Listen to this track by one-time wool-hatted Monkee and recognized country-rock pioneer Michael Nesmith. It’s “Harmony Constant”, a deep cut taken from his tongue-in-cheekily titled 1972 album And The Hits Just Keep On Comin‘, his fifth as a solo artist.
That title was applied in a characteristically wry manner by Nesmith, a response to his record company. They had given him a mandate to put out another album quickly after his more experimental Tantamount to Treason, Vol. 1, this time preferably with a hit song or two included in there somewhere. Even if it didn’t set the charts on fire, the result was one of Nesmith’s most celebrated works as a solo artist. It also includes his version of an actual hit song he wrote for The Stone Poneys, “A Different Drum”. So in a sense, Nesmith kept his promise to his record company! Despite all that, a burgeoning number of country-rock songwriters by the early seventies would enjoy much greater chart success than Nesmith himself would, comparatively speaking.
Apart from any (ridiculous) snobbery around his association with a TV pop group, maybe this is down to Nesmith’s unconventional approach to writing country songs. In “Harmony Constant” specifically, there is a distinct contrast between how he presents an eminently hummable tune to lyrics that are high-minded, even touching on the metaphysical. There’s also a curious subtext to be found here that isn’t exactly run-of-the-mill for the standard love song, either. Read more
Listen to this song by cut-and-paste irony merchant and heartfelt singer-songwriter all in one, Beck. It’s “Guess I’m Doing Fine”, a single as taken from his 2002 album Sea Change, his seventh. The album’s title can be taken in a few ways, with one being the impression that Beck had embraced a new level of candour in terms of subject matter and perspective. This may be due to the fact that the album was released during a period of upheaval for its creator.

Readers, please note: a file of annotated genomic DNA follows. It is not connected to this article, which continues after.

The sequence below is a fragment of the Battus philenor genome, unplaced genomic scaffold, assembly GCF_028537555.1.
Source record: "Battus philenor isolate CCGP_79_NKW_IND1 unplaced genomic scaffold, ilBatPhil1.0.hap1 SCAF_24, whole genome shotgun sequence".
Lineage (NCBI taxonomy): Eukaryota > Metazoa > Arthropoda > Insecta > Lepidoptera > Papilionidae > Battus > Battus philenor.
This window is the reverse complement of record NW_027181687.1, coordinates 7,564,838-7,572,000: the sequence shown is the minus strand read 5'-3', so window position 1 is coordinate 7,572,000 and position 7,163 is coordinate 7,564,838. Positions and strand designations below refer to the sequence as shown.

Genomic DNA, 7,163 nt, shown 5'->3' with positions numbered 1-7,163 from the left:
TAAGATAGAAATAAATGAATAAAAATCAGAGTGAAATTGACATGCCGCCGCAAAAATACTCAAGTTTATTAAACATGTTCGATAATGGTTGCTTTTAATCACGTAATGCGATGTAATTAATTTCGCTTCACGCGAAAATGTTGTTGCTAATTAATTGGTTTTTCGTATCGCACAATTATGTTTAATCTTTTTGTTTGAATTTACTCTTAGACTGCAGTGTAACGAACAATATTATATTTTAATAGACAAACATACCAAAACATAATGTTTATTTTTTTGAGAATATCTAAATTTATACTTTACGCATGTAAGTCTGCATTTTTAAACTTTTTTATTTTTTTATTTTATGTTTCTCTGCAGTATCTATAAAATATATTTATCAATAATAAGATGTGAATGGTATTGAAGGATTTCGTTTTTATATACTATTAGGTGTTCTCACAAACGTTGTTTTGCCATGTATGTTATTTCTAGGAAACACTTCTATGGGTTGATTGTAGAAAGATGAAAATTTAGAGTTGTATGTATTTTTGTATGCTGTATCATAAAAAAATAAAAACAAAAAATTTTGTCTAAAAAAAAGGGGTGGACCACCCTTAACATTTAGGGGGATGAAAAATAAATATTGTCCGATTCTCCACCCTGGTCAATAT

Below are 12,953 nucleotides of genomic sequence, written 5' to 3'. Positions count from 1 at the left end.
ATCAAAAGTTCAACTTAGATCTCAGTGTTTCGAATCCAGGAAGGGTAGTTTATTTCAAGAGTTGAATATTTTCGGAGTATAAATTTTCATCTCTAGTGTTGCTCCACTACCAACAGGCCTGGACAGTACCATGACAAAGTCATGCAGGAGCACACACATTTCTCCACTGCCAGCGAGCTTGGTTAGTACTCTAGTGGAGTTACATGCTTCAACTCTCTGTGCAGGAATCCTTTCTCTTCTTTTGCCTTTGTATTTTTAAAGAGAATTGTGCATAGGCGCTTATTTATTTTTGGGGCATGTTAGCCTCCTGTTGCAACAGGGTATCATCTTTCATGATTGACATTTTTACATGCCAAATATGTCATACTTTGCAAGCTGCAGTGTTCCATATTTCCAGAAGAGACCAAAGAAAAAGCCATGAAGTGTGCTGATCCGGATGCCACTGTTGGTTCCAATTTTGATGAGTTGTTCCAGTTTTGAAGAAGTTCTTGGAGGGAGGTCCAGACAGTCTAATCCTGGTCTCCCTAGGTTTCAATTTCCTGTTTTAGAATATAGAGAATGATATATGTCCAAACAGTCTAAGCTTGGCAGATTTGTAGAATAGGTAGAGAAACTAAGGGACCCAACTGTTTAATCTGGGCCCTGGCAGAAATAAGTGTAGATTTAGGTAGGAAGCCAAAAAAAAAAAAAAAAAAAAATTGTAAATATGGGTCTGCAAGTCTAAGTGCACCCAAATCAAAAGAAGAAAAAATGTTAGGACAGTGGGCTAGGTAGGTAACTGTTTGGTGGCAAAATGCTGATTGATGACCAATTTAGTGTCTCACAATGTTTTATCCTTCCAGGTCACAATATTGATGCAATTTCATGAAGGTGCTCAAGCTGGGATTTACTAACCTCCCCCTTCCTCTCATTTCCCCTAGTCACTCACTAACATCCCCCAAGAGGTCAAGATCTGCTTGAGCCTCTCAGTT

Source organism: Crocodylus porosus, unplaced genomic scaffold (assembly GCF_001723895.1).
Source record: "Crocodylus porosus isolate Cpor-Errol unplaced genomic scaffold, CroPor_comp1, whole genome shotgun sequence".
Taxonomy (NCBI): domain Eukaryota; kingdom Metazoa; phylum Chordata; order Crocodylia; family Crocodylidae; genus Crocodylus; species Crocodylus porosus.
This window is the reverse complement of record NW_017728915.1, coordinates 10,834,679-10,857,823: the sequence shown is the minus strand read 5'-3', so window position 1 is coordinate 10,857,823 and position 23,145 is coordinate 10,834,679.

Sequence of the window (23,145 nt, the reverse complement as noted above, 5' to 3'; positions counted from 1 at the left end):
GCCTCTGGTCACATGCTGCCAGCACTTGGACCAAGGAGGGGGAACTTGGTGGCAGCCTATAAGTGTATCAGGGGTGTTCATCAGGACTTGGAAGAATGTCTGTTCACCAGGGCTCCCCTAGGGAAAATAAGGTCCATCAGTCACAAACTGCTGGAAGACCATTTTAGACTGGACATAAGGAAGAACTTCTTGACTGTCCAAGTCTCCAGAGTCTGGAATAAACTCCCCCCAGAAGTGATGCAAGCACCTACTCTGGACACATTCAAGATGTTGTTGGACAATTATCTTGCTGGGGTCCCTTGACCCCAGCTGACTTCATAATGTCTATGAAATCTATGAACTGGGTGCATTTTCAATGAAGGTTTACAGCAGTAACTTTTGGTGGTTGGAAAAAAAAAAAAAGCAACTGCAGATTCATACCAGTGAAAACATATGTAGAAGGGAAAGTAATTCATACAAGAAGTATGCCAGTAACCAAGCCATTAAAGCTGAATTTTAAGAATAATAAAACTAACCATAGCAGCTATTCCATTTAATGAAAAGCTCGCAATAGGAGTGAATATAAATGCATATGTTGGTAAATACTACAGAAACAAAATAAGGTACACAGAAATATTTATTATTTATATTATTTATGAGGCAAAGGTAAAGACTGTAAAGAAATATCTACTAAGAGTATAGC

This song is one of many that documents the break-up of a relationship, with a requirement for the narrator in each song to confront the associated emotional turbulence before moving beyond it and starting a new chapter for himself. Sea change indeed, then. Evidently, Beck was apprehensive about revealing the depths of his feelings around these kinds of themes, given that he’d personally broken up with his partner of nine years around the time this album was released. He wanted to avoid self-indulgence, and capturing his own misery in amber. Eventually though, it occurred to him that songs about break-ups are legion because the pain associated with the end of a relationship is universal to the human experience. Why not write about it?
As a result, this song goes beyond any one personal story and opens things up in the material for an audience. This resulted in some pretty solid reviews. And there are still some eyebrow-arching lines in there that are true to their writer’s M.O to boot.
Listen to this track by supremely gifted American pop song artisan and singer-songwriter in her own right Carole King. It’s “It’s Too Late”, a smash single coupled with another song, “I Feel The Earth Move”, as a double A-side, and featured on her classic 1971 record Tapestry. The song was co-written with lyricist Toni Stern, who penned the words after a break-up with a mutual friend of King’s, fellow singer-songwriter James Taylor.
Carole King herself had written for many other artists from Bobby Vee, to The Chiffons, to The Monkees, a role that took up quite a bit of her time from the late 1950s and throughout the 1960s after only a few solo singles under her own name by the beginning of that decade. By then, she’d evolved considerably as a writer and performer. “It’s Too Late” reflects a more mature perspective on the end of a relationship compared to many of the break-up songs she’d written in the previous decade. It adds a level of musical sophistication too, with jazz-inflected guitar and soprano sax adding additional voices to King’s resigned lead vocal and lush piano lines.
But very importantly, it’s also a key song that comes from a woman’s point of view during a time when certain social changes were only just beginning to make their way into the broader cultural conversation. Read more
Listen to this track by one-time Hushdrops-honcho turned solo artist John San Juan. It’s”Someone’s Birthday”, a cut as taken from his new solo record, Smashed. The new record will be released on June 1, 2017.